Sometimes the news can be, well, not so inspiring. When headlines get you down, it’s important to remember that positive things are still happening all around us. Here are five hopeful and encouraging stories to pay attention to this week:
‘Matchmaker’ for Red Pandas Bolsters Conservation Efforts
It’s not quite Tinder for Pandas, but animal matchmaking is a thriving new enterprise thanks to Matt Clifton, species co-ordinator at Sydney’s Taronga Zoo. Using advanced software, he sorts through a network of zoos worldwide to ensure that the Red Pandas he monitors get the best match and the most genetically diverse offspring… not to mention some of the cutest. His work is part of a larger conservation effort to protect endangered species, and the heart-melting results speak for themselves. Read more.
Morgan Freeman Converting 124-Acre Farm into Bee Sanctuary
As a professional actor, Morgan Freeman has acquired many useful skills over his extensive career. Now, the 81-year old-movie star gets to add one more to that list: beekeeping. Freeman started beekeeping as an attempt to help boost the declining bee population and is now fostering 26 beehives on his ranch in Mississippi. He is currently working to convert his 124-acre ranch into a bee sanctuary, an environmental endeavor he takes great pride in. Read more.
95-Year-Old WWII Veteran Marches at Anti-Racism Rally in New Zealand
Heads turned at New Zealand’s anti-racism march this past week when people saw a 95-year-old World War II veteran marching and standing in solidarity with the Muslim community of New Zealand. John Sato took four buses to attend the march in Auckland after not being able to sleep the night after the horrifying shootings at two Christchurch mosques. Despite having a difficult time walking, Sato was determined to stand up against racism and violence, and a police officer and another man helped Sato march with his fellow New Zealanders. People at the march say that upon seeing him, they were inspired by his attitude and lively spirit. Despite the tragedy that prompted the march, Sato is glad that it has brought people together. Read more.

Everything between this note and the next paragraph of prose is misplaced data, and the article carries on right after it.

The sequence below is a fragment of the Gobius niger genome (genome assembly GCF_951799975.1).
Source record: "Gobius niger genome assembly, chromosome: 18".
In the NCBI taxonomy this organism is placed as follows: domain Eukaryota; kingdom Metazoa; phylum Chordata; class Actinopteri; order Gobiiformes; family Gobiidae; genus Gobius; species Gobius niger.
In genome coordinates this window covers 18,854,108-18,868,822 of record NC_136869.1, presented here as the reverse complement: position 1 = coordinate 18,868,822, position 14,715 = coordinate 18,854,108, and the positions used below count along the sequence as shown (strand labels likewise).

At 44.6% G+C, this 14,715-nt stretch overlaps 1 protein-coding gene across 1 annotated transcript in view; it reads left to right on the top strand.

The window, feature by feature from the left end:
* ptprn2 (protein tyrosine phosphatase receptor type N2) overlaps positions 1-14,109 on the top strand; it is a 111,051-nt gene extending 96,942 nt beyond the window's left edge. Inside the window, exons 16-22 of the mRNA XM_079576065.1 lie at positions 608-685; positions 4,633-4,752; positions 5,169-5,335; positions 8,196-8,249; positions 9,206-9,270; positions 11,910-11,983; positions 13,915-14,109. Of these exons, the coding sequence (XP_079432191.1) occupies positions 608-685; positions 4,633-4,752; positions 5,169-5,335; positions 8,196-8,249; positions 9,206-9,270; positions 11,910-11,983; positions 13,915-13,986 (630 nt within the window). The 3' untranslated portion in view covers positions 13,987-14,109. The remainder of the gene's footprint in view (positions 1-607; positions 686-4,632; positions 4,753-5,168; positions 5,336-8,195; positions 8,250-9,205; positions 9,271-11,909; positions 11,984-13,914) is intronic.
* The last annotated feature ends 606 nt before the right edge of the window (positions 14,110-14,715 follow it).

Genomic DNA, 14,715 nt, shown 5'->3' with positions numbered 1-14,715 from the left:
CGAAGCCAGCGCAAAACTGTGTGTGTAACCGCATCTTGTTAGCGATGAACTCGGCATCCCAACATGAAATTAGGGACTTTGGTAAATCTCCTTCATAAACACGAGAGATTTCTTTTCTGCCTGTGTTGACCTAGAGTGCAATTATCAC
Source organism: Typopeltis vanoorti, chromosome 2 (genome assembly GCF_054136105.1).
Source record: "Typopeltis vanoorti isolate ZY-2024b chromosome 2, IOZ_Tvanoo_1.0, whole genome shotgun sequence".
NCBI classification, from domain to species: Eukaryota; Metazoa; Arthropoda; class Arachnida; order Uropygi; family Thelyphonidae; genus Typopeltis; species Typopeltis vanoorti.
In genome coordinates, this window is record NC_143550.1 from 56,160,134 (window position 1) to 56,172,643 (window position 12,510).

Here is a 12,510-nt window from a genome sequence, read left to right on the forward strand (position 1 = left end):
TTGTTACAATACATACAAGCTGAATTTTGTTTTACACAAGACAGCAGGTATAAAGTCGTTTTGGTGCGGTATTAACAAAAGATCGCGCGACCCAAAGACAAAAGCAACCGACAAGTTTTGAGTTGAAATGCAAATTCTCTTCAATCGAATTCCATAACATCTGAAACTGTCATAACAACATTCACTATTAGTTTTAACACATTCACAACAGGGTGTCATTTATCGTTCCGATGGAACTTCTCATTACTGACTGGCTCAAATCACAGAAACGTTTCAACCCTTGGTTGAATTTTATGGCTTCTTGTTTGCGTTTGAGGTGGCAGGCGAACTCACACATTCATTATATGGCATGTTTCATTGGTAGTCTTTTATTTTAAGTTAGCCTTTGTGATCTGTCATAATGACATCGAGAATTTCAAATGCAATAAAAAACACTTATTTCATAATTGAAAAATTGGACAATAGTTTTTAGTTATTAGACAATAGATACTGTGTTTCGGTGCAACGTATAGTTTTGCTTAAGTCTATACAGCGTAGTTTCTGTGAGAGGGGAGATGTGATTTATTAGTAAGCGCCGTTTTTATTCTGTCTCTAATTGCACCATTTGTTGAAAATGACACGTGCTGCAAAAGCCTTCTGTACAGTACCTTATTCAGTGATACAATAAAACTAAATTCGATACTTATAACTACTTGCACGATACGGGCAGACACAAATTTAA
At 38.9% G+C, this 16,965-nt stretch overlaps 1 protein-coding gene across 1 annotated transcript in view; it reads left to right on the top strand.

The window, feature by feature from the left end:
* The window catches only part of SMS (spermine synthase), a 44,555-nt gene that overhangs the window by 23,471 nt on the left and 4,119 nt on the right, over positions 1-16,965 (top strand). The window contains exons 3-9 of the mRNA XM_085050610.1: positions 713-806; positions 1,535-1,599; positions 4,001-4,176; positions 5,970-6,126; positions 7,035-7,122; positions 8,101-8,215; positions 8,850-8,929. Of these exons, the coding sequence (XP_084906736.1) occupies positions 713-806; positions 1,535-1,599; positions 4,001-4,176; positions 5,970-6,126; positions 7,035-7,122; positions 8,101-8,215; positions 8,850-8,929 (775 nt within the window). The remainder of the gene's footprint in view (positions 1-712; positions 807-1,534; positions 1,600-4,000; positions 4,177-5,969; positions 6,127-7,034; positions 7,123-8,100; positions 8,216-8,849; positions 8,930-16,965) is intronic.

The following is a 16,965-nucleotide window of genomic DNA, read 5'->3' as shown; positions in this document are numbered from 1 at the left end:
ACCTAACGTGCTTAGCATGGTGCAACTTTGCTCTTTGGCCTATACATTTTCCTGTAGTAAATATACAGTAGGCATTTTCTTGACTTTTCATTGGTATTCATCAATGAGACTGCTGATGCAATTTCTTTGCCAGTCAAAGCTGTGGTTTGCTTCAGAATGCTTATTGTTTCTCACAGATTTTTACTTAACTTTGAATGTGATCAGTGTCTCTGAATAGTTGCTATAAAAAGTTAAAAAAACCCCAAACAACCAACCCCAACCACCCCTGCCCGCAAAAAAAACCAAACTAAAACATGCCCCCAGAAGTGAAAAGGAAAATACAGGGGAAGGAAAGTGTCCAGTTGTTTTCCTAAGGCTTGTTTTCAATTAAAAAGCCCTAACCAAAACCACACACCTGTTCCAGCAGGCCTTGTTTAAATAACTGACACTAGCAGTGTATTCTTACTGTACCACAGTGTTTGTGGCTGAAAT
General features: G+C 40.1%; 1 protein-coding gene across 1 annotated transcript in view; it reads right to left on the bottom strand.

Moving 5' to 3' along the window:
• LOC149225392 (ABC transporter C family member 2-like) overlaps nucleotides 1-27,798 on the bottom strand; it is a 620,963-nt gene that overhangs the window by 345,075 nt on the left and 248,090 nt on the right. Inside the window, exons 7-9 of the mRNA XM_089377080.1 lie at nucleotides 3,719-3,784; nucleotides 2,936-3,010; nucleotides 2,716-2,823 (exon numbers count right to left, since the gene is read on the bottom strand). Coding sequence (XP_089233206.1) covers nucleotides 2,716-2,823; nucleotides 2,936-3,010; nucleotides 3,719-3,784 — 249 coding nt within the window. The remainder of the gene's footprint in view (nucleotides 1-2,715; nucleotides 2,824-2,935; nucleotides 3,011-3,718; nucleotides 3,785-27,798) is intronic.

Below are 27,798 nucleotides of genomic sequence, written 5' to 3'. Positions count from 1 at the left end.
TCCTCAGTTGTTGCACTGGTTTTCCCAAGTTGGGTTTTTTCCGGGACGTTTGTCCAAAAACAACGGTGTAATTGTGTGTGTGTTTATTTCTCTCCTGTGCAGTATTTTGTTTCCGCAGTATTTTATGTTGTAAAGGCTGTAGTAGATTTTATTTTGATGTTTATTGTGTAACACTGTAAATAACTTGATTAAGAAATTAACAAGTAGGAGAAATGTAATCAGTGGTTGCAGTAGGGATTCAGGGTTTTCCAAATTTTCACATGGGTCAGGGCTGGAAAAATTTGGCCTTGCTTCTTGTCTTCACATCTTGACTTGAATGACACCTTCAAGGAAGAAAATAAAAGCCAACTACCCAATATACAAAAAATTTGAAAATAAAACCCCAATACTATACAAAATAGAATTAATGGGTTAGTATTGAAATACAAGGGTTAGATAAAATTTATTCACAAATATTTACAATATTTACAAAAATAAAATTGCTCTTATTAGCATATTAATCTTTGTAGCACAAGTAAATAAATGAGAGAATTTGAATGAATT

World’s Best Teacher 2019 Helps Impoverished Students Succeed
Peter Tabichi, a Franciscan monk who teaches students in Kenya, won this year’s Global Teacher Prize for the selfless way he spends his time and money. Tabichi donates 80 percent of his salary to his rural Kenyan community and does everything he can to support and educate his students, many of whom live in poverty. Despite the fact that his school is not technologically up-to-date, this science teacher goes above and beyond to make sure his students are successful. Sixty percent of Tabichi’s students have qualified for national research competitions and many of his other students have been successful in math, science, and engineering fairs and competitions. The World’s Best Teacher is immensely proud of his students and hopes that he can make a difference in all of Africa. Read more.
Man Finds Wallet Days After Accidentally Throwing It Away
You know the saying: “One man’s trash is that same man’s wallet.” Oh wait… that’s just this story. That’s right, days after Avrohom Levitt lost his wallet, he personally recovered it from a trash truck. He accidentally threw out his wallet in a New York City street trash can, but luckily had a tracking device in it that allowed him to locate and recover his lost belongings. Among the items recovered, credit cards, $68 in cash, and his toddler’s passport card. This is one rescue mission he will not soon forget. Read more.